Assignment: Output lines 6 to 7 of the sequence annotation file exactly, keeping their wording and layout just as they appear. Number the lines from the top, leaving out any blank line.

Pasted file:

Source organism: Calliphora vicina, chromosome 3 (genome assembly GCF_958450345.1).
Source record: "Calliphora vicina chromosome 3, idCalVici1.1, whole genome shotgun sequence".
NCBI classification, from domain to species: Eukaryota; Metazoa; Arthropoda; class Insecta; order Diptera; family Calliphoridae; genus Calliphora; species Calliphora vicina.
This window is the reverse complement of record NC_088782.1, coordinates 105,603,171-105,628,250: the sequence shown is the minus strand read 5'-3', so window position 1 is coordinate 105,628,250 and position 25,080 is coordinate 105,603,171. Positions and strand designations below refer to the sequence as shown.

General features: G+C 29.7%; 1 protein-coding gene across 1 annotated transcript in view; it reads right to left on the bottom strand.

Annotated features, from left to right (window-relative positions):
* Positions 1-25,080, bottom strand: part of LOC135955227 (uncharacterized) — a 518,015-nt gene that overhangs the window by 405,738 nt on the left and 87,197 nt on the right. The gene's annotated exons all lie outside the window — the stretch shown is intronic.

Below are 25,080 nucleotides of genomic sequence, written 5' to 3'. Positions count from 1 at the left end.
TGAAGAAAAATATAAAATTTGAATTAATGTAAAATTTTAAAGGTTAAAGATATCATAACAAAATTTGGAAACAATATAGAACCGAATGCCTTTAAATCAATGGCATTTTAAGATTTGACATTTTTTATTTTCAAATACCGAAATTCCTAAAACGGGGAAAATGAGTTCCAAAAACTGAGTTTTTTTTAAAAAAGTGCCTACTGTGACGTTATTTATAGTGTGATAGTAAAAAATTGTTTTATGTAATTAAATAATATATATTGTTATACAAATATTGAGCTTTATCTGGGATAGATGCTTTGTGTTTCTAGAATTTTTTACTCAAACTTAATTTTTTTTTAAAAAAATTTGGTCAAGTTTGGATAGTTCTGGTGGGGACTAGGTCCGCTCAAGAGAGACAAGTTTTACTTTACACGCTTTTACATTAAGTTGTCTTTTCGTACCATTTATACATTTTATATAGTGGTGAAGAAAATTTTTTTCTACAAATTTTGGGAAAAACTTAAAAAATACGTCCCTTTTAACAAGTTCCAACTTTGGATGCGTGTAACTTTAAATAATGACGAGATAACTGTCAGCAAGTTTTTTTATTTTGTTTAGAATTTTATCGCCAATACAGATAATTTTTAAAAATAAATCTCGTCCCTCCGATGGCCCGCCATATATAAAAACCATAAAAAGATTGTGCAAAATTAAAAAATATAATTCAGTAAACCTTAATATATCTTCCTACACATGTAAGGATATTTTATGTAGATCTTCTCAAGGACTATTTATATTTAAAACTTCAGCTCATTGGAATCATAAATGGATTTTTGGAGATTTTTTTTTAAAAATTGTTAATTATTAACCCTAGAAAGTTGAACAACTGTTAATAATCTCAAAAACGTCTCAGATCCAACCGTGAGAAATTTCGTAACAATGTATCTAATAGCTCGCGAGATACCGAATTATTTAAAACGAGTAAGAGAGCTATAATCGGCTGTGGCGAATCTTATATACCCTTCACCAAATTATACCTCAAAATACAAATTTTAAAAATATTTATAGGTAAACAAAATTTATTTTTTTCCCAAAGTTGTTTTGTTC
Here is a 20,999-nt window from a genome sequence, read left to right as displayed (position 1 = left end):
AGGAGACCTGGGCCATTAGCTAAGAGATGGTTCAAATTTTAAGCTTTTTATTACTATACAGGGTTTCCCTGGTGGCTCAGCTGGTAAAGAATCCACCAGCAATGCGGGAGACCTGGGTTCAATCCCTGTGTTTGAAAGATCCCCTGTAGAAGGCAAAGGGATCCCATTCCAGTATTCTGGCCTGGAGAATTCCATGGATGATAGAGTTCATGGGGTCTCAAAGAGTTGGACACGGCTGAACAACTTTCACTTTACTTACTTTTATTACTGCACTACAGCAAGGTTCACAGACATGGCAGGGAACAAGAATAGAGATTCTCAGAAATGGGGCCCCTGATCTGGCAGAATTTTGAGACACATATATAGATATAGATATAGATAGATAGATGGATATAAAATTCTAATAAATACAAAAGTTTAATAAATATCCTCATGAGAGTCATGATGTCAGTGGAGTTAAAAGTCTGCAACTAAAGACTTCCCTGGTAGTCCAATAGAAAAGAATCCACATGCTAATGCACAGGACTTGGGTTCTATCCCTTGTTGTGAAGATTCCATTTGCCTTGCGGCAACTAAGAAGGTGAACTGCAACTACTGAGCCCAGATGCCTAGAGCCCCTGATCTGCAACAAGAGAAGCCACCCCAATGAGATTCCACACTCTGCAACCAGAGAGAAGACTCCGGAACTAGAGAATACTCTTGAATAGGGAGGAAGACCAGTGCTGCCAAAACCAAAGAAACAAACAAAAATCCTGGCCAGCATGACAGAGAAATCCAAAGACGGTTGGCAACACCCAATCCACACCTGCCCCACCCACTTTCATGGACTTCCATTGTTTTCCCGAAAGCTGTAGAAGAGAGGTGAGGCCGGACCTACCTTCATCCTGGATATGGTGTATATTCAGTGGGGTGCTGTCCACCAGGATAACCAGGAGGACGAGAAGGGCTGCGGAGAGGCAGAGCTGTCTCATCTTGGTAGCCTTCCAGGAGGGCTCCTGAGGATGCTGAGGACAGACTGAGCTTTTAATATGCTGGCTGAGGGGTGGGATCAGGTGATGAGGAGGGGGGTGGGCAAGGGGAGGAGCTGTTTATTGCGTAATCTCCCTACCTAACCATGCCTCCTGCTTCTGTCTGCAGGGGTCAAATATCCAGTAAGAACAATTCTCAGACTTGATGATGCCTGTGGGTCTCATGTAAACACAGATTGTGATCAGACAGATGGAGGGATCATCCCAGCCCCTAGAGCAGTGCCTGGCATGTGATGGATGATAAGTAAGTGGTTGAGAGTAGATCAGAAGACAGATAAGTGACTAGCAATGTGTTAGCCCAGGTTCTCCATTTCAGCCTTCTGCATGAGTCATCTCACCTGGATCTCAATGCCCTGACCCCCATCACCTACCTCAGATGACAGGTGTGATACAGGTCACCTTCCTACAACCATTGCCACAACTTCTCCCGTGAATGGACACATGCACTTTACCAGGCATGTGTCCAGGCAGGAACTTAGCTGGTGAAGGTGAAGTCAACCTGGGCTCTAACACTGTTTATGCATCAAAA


Annotated features, from left to right (window-relative positions):
* Positions 1-25,080, bottom strand: part of LOC135955227 (uncharacterized) — a 518,015-nt gene that overhangs the window by 405,738 nt on the left and 87,197 nt on the right. The gene's annotated exons all lie outside the window — the stretch shown is intronic.